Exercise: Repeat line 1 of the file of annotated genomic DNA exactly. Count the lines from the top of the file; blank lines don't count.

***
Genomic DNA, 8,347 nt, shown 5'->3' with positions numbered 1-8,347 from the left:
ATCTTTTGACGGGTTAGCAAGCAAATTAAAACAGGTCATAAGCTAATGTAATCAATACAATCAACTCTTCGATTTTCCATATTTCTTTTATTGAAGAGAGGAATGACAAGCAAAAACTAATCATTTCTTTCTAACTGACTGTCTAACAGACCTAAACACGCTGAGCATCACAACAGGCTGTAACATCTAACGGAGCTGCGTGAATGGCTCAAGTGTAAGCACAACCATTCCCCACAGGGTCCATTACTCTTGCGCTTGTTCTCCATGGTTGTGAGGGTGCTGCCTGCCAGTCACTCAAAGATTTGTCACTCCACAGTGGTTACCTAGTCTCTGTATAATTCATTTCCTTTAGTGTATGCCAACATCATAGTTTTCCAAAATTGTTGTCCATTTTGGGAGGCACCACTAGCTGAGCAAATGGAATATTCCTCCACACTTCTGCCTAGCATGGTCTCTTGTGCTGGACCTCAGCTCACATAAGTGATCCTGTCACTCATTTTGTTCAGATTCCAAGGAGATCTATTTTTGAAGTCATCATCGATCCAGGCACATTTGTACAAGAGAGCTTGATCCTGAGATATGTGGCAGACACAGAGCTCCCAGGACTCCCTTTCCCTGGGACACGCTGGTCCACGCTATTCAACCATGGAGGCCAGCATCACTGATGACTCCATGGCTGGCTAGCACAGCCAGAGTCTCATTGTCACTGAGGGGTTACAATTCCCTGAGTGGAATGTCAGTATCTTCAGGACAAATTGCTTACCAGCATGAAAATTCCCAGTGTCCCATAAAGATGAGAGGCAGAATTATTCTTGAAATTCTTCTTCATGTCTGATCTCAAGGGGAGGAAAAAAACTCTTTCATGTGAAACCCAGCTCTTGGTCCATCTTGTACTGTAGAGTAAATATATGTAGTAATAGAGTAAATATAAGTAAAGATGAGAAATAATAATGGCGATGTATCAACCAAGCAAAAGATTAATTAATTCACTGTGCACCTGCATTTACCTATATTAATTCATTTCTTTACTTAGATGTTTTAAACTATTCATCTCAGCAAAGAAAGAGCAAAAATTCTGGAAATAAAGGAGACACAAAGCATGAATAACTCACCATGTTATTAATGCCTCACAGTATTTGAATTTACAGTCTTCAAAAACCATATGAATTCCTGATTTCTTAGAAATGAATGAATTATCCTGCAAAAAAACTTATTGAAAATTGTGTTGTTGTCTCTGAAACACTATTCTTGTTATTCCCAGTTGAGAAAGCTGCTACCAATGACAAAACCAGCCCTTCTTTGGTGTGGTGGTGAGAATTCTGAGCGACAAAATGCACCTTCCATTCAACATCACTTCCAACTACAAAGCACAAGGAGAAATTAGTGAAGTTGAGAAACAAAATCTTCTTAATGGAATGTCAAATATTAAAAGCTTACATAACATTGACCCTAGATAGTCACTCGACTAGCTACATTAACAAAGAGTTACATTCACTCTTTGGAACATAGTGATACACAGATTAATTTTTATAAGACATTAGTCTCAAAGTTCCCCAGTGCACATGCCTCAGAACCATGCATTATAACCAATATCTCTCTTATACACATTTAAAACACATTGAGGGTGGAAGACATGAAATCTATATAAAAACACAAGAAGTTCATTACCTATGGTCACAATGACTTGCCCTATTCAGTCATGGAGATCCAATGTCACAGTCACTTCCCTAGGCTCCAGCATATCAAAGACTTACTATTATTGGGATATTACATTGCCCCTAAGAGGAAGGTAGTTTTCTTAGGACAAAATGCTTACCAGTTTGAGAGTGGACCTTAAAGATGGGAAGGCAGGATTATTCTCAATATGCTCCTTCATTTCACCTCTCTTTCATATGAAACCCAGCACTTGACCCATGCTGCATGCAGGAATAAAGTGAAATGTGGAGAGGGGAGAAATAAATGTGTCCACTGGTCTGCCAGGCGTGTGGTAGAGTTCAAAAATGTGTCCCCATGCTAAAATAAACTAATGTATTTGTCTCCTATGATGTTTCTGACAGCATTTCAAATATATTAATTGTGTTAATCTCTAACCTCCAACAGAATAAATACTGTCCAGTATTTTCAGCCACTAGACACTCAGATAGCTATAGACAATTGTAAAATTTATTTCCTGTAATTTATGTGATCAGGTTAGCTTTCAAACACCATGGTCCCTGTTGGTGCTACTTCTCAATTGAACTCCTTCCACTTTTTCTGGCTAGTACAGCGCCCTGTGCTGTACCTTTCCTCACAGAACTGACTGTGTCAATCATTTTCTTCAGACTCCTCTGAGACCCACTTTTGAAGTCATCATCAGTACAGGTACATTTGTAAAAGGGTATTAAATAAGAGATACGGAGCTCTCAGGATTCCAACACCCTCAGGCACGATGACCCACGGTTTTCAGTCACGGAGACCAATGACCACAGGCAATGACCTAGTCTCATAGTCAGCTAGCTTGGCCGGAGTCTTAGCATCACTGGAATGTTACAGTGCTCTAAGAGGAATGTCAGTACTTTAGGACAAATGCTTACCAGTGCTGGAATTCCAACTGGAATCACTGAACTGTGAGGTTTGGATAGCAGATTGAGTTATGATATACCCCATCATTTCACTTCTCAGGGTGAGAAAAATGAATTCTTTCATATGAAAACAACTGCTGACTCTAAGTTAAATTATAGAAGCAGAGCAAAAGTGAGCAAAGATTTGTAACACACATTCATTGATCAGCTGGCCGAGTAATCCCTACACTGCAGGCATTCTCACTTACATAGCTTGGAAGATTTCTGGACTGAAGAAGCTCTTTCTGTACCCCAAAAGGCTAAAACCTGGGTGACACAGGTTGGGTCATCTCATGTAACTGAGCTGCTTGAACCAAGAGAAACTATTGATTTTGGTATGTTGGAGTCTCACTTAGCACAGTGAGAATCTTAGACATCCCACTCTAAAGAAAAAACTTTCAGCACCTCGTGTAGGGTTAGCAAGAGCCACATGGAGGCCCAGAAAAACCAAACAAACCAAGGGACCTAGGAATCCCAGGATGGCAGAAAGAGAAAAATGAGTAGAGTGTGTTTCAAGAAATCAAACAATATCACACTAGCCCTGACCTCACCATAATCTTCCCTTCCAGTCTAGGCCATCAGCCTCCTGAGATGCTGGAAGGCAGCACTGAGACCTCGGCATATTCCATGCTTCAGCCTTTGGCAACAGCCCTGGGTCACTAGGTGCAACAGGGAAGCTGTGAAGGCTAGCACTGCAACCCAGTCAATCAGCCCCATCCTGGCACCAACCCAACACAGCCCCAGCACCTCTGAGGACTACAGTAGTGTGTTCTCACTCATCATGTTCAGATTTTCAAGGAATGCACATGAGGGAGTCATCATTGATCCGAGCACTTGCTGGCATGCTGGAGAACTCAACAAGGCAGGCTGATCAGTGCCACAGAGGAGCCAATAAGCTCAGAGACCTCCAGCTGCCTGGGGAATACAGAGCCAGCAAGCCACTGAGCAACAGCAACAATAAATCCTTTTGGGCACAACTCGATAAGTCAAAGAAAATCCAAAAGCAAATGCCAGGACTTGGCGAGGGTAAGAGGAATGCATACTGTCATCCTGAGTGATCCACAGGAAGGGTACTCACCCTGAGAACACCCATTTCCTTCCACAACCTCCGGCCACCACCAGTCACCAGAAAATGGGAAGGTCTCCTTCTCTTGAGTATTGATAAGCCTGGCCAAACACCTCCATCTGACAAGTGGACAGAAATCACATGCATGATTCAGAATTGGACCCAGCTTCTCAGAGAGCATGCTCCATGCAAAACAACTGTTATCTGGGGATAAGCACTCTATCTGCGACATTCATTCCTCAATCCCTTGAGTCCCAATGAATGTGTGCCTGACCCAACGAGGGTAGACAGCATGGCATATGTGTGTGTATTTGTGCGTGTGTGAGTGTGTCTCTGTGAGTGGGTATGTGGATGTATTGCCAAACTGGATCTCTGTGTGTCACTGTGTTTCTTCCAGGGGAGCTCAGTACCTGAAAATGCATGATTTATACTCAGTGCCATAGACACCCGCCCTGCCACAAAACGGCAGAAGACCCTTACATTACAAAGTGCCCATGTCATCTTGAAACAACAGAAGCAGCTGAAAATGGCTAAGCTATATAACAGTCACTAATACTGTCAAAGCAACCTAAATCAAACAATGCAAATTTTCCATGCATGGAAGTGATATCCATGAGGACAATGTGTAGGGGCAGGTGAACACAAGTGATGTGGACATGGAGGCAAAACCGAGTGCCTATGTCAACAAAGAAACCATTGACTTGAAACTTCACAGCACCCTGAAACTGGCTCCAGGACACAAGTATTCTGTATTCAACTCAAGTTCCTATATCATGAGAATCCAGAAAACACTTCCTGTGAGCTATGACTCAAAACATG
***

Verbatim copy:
Genomic DNA, 8,347 nt, shown 5'->3' with positions numbered 1-8,347 from the left: